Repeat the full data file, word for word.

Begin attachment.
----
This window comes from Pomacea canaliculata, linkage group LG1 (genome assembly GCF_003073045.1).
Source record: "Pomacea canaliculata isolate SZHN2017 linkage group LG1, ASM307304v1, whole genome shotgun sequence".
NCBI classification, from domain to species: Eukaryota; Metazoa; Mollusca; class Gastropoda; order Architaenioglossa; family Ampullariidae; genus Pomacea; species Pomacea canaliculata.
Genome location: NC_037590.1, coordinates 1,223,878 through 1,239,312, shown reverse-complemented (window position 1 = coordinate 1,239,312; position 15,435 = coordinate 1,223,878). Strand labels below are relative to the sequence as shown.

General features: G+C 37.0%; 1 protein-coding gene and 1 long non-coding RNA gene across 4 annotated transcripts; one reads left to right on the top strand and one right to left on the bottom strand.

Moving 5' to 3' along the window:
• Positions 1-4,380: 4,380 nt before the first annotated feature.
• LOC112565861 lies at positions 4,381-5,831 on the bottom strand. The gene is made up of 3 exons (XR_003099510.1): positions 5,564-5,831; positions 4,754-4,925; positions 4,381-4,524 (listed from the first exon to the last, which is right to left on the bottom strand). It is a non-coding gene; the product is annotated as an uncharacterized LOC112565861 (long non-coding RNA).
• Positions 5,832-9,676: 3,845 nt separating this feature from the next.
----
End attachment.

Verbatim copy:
This window comes from Pomacea canaliculata, linkage group LG1 (genome assembly GCF_003073045.1).
Source record: "Pomacea canaliculata isolate SZHN2017 linkage group LG1, ASM307304v1, whole genome shotgun sequence".
NCBI classification, from domain to species: Eukaryota; Metazoa; Mollusca; class Gastropoda; order Architaenioglossa; family Ampullariidae; genus Pomacea; species Pomacea canaliculata.
Genome location: NC_037590.1, coordinates 1,223,878 through 1,239,312, shown reverse-complemented (window position 1 = coordinate 1,239,312; position 15,435 = coordinate 1,223,878). Strand labels below are relative to the sequence as shown.

General features: G+C 37.0%; 1 protein-coding gene and 1 long non-coding RNA gene across 4 annotated transcripts; one reads left to right on the top strand and one right to left on the bottom strand.

Moving 5' to 3' along the window:
• Positions 1-4,380: 4,380 nt before the first annotated feature.
• LOC112565861 lies at positions 4,381-5,831 on the bottom strand. The gene is made up of 3 exons (XR_003099510.1): positions 5,564-5,831; positions 4,754-4,925; positions 4,381-4,524 (listed from the first exon to the last, which is right to left on the bottom strand). It is a non-coding gene; the product is annotated as an uncharacterized LOC112565861 (long non-coding RNA).
• Positions 5,832-9,676: 3,845 nt separating this feature from the next.